Negotiation is the process of trading something of value for something you value more. Deadlock is where there is no movement.
It happens when creating a contract, during delivery, around change proposals. It happens within organisations – particularly where groups must work together but have different agenda’s or outcomes.
Sometimes deadlock is real – there is no agreement to be had. The parties cannot accrue enough value to make agreement worthwhile. It is most visible in failed negotiations, which is very disappointing outcome because the parties typically wouldn’t be negotiating in the first place unless they had perceived value. We see it manifested most often as “long and arduous negotiations”, or protracted and unresolved disagreements in contracted service delivery.
Living in argument, contractual or otherwise, can only reflect an awful relationship that takes its toll on both the people and the service.
The parties are arguing their positions, not negotiating. In the first case, it is a terrible way to start a relationship and the second it’s is an awful way to exist in one.
It is unlikely that those who created the problem are going to solve it. Positions and opinions become entrenched positions, defended by emotionally held beliefs. Tunnel vision develops and only one pathway to resolution becomes visible. My way or the highway.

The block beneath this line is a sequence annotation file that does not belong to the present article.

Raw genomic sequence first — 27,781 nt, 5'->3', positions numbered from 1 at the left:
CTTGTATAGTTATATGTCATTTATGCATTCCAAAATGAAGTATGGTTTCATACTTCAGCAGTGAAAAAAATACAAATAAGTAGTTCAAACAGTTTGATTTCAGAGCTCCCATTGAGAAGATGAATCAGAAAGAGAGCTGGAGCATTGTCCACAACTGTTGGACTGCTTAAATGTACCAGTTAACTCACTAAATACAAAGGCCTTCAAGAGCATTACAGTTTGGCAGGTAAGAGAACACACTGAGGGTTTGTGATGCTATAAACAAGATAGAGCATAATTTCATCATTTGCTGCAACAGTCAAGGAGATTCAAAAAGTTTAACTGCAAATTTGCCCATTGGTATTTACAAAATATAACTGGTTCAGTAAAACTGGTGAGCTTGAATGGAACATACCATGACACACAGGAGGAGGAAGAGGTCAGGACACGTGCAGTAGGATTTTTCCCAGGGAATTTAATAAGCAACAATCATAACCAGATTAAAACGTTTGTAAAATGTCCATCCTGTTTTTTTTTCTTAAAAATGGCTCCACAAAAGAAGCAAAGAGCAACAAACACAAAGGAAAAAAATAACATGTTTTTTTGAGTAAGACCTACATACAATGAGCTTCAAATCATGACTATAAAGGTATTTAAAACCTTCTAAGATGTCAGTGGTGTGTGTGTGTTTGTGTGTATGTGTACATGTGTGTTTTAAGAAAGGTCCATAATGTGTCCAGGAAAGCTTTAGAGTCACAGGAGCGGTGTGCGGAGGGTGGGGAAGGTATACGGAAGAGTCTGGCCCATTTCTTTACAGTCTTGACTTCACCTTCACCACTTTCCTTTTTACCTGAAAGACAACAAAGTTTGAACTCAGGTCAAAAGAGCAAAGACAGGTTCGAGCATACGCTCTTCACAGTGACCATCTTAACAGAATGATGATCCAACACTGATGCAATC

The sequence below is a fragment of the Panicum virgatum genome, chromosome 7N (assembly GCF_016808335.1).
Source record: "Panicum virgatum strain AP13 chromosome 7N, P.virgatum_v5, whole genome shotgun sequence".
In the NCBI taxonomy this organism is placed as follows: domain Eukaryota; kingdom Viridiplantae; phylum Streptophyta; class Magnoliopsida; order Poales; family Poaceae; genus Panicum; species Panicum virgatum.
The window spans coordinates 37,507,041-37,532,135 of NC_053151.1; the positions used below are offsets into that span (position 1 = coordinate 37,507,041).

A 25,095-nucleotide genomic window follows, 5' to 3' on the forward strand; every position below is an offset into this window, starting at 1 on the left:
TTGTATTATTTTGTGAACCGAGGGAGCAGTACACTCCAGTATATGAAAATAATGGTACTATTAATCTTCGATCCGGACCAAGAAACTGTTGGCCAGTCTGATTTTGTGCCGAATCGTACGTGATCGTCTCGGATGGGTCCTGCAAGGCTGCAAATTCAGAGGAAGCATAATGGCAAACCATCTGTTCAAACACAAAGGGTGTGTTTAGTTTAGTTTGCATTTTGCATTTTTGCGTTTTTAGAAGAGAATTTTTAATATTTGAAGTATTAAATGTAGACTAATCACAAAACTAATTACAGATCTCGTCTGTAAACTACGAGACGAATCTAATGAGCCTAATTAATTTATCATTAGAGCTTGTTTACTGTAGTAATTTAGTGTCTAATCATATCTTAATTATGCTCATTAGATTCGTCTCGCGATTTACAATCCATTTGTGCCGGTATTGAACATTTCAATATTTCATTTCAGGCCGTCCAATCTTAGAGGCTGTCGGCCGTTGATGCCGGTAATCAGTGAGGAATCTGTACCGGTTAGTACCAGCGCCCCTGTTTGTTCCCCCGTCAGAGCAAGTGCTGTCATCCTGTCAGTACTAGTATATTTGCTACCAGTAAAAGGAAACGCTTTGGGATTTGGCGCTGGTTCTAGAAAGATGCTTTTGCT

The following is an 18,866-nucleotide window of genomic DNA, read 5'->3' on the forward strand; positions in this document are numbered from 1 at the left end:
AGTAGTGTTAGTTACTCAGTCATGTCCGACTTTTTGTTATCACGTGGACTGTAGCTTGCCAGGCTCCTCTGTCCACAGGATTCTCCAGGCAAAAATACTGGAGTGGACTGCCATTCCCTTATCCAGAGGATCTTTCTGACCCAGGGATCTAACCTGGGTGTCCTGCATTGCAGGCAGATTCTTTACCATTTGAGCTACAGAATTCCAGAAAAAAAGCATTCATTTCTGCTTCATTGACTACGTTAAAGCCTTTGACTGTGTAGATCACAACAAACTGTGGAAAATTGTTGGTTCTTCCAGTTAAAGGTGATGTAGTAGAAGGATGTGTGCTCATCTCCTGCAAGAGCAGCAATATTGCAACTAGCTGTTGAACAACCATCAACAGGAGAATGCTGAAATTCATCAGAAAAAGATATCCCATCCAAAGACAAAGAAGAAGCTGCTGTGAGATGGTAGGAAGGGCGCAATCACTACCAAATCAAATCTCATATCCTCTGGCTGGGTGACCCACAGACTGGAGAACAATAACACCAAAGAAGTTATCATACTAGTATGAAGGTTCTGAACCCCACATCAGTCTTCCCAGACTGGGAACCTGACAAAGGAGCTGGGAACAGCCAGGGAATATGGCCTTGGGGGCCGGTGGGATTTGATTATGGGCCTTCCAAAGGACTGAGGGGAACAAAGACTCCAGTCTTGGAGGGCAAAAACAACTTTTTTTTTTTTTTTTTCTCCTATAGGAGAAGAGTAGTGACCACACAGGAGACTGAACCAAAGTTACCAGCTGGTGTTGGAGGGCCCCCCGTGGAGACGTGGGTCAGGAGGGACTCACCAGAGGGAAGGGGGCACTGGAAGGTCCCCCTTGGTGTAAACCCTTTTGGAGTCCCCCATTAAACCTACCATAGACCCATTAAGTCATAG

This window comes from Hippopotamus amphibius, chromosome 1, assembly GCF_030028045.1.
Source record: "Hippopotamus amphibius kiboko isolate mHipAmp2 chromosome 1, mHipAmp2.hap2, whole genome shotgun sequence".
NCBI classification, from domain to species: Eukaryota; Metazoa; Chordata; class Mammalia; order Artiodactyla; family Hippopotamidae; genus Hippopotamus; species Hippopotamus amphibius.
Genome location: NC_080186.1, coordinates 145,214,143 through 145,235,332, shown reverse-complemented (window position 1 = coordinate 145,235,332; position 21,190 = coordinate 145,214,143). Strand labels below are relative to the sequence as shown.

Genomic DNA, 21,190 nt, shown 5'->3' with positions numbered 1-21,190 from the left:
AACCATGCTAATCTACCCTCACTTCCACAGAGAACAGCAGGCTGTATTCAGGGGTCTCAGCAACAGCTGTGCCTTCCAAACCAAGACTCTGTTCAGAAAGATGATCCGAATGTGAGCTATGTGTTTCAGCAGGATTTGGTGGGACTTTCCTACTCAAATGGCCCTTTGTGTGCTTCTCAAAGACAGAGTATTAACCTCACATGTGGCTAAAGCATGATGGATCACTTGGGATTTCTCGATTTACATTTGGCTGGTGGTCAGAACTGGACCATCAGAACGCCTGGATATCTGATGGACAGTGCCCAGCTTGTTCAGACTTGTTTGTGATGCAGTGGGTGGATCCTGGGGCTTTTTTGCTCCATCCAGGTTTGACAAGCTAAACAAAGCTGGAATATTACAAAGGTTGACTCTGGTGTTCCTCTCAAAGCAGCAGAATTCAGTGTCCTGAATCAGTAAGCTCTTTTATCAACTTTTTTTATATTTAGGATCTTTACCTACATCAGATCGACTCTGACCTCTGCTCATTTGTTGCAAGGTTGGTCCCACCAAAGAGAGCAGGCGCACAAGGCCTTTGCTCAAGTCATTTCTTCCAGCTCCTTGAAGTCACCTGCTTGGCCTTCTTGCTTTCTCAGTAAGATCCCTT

An external review can help. We do this with a rapid workshop and use experienced facilitators to look for the truth behind problems and explore alternatives. The workshops are reflective and challenging – the more rapid they are the more personally confronting they can be. Participants are invited to put their views, which they are asked to support with evidence rather than opinion.
They are also asked to examine the problem from the other party’s perspective. This is to establish empathy, not necessarily agreement. It does open opportunities toadjust positions to get the value you want.
This can be undertaken along a continuum. The simplest is to engage an experienced and successful negotiator as your advocate. A skilled negotiator will not only identify indirect pathways to success, but will employ language and techniques that simply improve the chances of success.
In more challenging circumstances an independent facilitator or mediator, working with both parties, can be extraordinarily helpful. It does require agreement of both parties but, particularly when dealing with emotive participants, can add structure to the considerations. It can be done by mutual agreement acting in good faith, or under the formal rules of mediation.The impacts of each approach need to be considered before embarking down this path.
Experience and Training
Finally, building teams that can negotiate and manage contracts requires an investment in the individual. Most of us can play tennis, few of us can be great, none can be successful without coaching and training. It is the same with negotiation.
Some people have a talent but most can be more than adequate with training and experience. Help yourself by giving your team the skills and knowledge to plan and engage better. We recommend programs tailored to your organisation’s needs or developed specifically to address the strategic skills and knowledge required.